Here the allusion is not only to the setting up of a Lokpal, better oversight by vigilance mechanisms or more action-oriented audit processes but also to the less debated merits of upholding hard-core administrative professionalism and enabling performance without fear or favour for the greater public good. It may well sound like a tall order, given the circumstances. However, these initiatives have to be given a stronger push than before. They must be open to public scrutiny and accountability.
For one, the government should compel each Cabinet Minister to achieve an agreed set of goals, within a specified time frame, in a transparent manner and not look over his/her shoulder for advice, guidance and convenient cues. Currently, this is the case with many Ministers. For this re-engineering to work well, each Ministry must be invested with greater financial and administrative powers, and it should deliver within broad, prescribed guidelines, equity and excellence in the given sector. And as the Prime Minister often says, there should be a report made public of “Har Pal and Har Pai” by each Minister at regular intervals and not only once in five years.
Further, to inculcate a healthy spirit of competition, an annual President’s Award may be instituted for cognate groups of Ministries, on parameters to be consensually designed and ensure that this gains traction. If there can be healthy competition amongst States, why should the Ministries be allowed to get by with drift and underperformance?
For a better scenario, many preparatory steps have to be taken. Among the more salient ones would be those linked to re-balancing the Ministries in terms of numbers and functions and assigning them to the most suitable and experienced personnel, with impeccable credentials. As of now each Ministry is a fort to be jealously—not zealously—guarded, without much contribution by way of real value addition. Synergies would need to be nurtured so that they do not continue to function in silos and often at cross purposes. Investment in capacity building and development of the personnel potential in Government, cutting across services and levels in best global practices has to taken up with an evangelical spirit. Tried and failed concepts like RFD (Result Framework Document of the UPA Govt, for those not in the know) and the ritualised MoUs, signed with much ceremony, by the Department of Public Enterprises (DPE) with Central Public Sector Undertakings (CPSUs) should be reconfigured. There should be rethinking on such models for greater and more enduring impact.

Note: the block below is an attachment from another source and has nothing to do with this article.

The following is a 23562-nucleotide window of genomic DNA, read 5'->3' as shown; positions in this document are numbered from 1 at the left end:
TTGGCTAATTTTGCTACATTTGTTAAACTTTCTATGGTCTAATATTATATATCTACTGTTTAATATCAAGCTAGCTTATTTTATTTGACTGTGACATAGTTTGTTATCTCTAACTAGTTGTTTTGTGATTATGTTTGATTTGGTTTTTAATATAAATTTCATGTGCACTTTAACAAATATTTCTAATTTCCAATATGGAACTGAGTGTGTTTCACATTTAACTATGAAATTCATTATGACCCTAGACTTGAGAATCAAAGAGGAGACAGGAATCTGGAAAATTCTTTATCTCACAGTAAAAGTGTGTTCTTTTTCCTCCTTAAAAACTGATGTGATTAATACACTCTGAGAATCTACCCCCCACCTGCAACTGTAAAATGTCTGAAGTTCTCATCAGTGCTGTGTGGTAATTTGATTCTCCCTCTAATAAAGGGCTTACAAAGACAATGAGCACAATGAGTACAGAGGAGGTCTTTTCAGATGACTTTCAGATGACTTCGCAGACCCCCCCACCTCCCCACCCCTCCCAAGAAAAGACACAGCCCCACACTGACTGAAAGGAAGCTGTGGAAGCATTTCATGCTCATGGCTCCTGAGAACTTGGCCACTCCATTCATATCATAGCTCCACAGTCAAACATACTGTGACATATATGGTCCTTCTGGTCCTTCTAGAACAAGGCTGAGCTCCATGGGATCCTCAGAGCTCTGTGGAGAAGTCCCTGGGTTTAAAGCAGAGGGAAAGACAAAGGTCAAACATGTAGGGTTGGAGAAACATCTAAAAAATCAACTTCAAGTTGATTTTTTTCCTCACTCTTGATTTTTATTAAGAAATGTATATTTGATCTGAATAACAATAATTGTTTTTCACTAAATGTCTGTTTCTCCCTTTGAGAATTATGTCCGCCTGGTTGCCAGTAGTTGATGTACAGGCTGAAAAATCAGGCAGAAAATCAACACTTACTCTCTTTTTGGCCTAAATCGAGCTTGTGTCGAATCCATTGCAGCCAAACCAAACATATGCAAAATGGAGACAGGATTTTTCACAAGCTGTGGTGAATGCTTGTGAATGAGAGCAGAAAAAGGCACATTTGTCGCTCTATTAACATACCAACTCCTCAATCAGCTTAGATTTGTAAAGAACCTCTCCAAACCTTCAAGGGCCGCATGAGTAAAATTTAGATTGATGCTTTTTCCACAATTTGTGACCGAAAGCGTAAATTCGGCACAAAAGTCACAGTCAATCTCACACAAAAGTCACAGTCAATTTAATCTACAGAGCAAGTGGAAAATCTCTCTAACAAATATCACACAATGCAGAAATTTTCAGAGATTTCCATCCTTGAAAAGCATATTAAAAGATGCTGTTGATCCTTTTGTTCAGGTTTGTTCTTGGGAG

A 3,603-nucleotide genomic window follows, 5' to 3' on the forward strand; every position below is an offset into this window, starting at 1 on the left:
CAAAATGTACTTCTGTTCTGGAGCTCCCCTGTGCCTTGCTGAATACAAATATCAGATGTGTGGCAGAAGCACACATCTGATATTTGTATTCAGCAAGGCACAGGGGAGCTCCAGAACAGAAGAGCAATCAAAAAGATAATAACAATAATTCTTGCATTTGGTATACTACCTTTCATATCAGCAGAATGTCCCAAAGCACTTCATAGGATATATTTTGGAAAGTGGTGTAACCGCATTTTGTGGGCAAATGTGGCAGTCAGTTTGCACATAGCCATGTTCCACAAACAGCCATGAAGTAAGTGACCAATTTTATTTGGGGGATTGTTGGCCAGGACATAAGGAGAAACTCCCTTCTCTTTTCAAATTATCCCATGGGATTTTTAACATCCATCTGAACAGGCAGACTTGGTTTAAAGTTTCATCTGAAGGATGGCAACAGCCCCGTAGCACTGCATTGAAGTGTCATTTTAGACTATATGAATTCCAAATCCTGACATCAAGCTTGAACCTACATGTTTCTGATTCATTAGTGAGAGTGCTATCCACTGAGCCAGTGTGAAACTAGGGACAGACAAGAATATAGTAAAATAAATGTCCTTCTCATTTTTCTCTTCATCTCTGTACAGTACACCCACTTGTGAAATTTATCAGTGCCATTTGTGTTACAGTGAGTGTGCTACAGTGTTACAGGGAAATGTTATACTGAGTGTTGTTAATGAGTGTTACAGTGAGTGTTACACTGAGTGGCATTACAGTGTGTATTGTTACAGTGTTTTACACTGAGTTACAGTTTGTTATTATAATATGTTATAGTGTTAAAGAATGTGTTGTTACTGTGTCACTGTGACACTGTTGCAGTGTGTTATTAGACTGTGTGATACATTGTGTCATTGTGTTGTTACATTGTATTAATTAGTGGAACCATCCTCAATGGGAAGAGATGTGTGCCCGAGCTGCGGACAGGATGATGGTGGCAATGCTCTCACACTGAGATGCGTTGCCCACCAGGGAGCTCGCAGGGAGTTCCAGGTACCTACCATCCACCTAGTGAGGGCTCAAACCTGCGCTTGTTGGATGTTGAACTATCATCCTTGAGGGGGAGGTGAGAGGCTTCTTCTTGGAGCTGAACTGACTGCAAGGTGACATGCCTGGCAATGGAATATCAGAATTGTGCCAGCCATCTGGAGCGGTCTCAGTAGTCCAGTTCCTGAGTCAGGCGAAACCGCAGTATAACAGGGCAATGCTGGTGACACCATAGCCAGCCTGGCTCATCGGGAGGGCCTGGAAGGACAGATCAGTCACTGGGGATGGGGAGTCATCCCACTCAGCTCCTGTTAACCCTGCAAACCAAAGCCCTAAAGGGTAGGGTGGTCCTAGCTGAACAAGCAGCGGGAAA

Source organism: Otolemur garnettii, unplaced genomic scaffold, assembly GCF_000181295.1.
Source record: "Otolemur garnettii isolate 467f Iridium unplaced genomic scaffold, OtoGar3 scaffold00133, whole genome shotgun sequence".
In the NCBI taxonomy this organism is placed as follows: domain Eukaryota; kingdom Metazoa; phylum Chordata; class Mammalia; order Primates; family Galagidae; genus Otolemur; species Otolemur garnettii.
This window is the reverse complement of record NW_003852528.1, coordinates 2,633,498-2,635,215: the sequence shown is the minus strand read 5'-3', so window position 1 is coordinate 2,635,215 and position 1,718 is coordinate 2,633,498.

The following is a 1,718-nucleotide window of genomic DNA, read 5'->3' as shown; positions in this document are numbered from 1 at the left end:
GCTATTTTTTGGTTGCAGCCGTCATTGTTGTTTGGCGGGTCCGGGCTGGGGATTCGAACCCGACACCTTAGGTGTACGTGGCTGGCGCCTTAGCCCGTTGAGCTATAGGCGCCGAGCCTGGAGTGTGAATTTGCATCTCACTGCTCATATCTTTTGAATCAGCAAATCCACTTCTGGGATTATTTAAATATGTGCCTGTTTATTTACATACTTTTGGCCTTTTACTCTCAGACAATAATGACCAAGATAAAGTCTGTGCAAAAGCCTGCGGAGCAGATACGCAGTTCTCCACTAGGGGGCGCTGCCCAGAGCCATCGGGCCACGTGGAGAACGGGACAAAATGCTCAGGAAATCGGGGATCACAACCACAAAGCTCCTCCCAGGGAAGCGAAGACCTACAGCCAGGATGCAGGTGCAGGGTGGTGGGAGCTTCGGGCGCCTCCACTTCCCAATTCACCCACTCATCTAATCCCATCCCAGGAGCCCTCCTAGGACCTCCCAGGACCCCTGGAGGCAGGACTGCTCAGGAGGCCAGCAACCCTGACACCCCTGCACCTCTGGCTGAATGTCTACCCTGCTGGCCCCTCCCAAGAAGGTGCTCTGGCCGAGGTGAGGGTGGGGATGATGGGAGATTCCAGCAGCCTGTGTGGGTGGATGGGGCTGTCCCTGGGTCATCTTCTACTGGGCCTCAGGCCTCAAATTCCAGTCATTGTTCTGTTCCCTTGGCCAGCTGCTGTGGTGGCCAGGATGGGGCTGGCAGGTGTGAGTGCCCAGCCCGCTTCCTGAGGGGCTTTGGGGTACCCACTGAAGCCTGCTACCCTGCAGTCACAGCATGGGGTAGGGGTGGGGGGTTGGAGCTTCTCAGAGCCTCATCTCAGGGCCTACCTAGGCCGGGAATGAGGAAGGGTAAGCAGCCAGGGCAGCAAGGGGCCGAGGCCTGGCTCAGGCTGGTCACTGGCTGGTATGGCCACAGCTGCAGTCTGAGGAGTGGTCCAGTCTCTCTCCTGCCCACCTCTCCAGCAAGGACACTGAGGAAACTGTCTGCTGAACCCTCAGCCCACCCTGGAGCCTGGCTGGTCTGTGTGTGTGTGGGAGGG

It may sound <g data-gr-id="61">utopian</g> but there has been enough of bemoaning the perceived, experienced and real inadequacies and shortcomings of the Sarkari structures and their interstices. We know we are a long way off. However, we must rededicate ourselves to deliver on “Sabka Saath, Sabka Vikaas”. Proclamations, many times over, alone will not make that a reality. And “Badlaav” (change) should begin and be felt, first- hand, at home. Myopic political considerations can never be allowed to occupy centre-stage. That’s the new-age mantra to be adopted and propagated. Stand –up India. That’s not too unfamiliar!
(The author is an independent commentator, academic and former bureaucrat. Views expressed are strictly personal)